In 2017, Alexandra Sauser-Monnig began recording a set of songs about a breakup that had yet to happen. Her partnership had drifted into a comfortable state of indecision, stalling when it came time to make big life moves or chase new horizons. She had the sense that she needed to slip the relationship in order to pursue everything else life might have in store—more music, more adventures, a general sense of the unknown. Those feelings drifted steadily into a set of songs that lamented the inevitable loss but, more important, outlined the promise of the future. Recording the ten tracks that became her stunning solo debut, Dawnbreaker, under the new name Daughter of Swords gave Sauser-Monnig permission to go.
Calling the ten tunes of Dawnbreaker breakup songs is to hamstring them with elegiac expectations, to paint them as sad-eyed surrenders to loss and grief. Sure, there is the gentle opener Fellows, a hushed number that explores the turmoil of being unable to reciprocate the feelings of a wild and shy, tall and fine man. And there’s the blossoming country shuffle of Easy Is Hard, where Sauser-Monnig stands in the yard and sees her lover leave, his taillights fading into the night sky; she can’t sleep, so she gets up to turn the lights and stereo on, to “feel my soul coming down.”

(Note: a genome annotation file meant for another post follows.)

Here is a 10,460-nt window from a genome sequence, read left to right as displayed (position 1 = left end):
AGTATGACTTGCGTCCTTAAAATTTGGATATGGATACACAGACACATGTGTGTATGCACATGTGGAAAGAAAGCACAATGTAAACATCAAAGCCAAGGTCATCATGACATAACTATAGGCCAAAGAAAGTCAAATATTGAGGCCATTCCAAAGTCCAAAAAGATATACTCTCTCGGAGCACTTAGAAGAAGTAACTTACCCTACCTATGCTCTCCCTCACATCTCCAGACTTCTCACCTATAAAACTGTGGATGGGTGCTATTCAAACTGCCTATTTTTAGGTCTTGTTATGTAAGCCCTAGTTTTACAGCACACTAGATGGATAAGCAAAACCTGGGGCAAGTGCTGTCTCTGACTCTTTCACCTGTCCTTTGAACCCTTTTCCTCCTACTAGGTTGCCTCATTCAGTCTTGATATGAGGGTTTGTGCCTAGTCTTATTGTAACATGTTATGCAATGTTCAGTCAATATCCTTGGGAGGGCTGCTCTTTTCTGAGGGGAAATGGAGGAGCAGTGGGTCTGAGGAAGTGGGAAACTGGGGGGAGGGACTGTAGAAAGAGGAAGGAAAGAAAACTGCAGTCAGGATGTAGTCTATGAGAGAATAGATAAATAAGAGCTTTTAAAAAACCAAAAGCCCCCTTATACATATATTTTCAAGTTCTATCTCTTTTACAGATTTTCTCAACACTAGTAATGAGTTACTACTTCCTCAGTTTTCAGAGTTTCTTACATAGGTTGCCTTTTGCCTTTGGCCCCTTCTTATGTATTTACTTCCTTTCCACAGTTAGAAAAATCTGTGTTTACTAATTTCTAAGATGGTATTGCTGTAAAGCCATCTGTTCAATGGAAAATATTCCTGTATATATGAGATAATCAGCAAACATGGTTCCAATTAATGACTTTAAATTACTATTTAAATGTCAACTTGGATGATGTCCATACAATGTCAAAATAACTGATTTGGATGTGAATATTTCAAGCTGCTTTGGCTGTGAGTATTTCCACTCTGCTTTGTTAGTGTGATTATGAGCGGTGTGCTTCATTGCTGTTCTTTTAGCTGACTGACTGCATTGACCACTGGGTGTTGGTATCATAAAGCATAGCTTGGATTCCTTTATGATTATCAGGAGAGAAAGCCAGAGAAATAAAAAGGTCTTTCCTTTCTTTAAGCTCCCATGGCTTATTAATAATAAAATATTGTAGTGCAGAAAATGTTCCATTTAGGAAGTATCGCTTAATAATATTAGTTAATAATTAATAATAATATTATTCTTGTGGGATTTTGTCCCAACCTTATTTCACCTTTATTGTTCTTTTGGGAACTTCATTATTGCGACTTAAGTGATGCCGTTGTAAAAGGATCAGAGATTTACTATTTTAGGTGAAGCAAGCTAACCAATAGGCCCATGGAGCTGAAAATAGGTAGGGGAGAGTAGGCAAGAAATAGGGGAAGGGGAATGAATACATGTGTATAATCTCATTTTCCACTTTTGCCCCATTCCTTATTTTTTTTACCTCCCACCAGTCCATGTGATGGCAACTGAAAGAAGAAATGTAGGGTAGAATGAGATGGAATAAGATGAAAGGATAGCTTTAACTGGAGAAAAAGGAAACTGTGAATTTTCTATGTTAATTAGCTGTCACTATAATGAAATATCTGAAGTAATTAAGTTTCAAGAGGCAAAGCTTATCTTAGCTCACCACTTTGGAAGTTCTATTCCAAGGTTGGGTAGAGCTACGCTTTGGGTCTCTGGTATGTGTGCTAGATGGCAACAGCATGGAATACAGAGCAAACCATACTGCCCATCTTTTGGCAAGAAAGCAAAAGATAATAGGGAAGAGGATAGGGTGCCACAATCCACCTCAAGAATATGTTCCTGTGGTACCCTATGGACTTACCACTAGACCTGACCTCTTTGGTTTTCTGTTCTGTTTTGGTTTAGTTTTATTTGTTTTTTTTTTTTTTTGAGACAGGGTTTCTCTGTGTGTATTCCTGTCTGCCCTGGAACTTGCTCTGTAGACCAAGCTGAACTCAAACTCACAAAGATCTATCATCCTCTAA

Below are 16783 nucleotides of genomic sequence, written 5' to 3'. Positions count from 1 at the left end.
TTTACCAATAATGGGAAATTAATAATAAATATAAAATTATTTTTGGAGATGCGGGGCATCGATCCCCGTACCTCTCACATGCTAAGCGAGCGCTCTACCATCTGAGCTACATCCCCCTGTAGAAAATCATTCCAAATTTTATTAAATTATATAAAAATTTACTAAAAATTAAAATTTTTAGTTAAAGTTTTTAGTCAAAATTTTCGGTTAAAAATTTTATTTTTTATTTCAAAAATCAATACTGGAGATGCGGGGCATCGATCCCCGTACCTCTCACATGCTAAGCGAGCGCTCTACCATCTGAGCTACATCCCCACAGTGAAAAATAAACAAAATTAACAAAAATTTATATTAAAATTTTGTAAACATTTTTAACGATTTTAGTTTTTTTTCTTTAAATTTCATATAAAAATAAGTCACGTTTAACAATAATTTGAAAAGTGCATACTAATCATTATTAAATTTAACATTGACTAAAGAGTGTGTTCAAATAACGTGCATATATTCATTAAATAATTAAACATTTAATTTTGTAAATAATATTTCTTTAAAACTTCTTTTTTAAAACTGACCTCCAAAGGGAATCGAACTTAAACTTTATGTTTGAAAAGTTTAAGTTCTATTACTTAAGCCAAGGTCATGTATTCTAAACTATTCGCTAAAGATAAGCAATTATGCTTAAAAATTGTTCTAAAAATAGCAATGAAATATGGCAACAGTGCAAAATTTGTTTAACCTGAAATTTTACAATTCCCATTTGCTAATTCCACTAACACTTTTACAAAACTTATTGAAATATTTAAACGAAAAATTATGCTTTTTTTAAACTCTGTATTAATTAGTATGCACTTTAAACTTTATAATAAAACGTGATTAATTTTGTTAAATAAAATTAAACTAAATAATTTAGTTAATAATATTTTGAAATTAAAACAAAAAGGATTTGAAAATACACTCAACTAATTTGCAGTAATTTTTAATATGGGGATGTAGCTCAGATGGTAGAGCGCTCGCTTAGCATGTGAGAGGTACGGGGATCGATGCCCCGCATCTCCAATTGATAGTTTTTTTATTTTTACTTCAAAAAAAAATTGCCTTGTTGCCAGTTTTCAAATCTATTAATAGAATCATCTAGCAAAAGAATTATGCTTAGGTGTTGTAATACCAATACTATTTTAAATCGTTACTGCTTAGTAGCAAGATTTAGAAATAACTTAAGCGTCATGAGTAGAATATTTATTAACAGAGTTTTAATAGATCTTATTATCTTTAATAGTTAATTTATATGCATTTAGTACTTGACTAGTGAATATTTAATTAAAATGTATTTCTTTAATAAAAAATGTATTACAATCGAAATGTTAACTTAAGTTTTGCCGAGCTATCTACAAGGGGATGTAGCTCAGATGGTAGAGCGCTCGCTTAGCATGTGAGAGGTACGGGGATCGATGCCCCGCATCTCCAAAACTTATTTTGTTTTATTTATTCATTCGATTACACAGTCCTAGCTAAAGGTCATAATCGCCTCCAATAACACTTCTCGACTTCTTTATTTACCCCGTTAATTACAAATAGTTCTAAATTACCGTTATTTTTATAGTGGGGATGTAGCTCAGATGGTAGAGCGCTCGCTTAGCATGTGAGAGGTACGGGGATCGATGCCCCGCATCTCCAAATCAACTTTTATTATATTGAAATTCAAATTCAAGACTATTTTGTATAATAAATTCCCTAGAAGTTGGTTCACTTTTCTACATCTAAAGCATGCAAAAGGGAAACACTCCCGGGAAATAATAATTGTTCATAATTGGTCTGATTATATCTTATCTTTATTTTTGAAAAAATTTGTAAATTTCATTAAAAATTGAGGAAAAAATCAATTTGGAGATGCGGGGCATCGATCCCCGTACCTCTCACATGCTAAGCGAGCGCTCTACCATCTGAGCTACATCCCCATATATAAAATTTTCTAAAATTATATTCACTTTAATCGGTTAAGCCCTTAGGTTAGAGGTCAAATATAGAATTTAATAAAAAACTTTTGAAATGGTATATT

Buoyed by the insistent patter of a drum machine and rich acoustic guitars, Sauser-Monnig finds herself in search of new thrills during Gem, whether pondering the fleeting nature of existence at a waterfall’s edge or watching the shapes of mountains seemingly dance beneath her headlights. The muted, harmonica-lined boogie of Sun begins with a vulnerable confession, a revelation of loneliness; it is, however, a low-key anthem for the open road, about giving oneself over to the infinity of solitude and an endless strip of asphalt. Sauser-Monnig captures these scenes with a painter’s eye and delivers them with a novelist’s heart.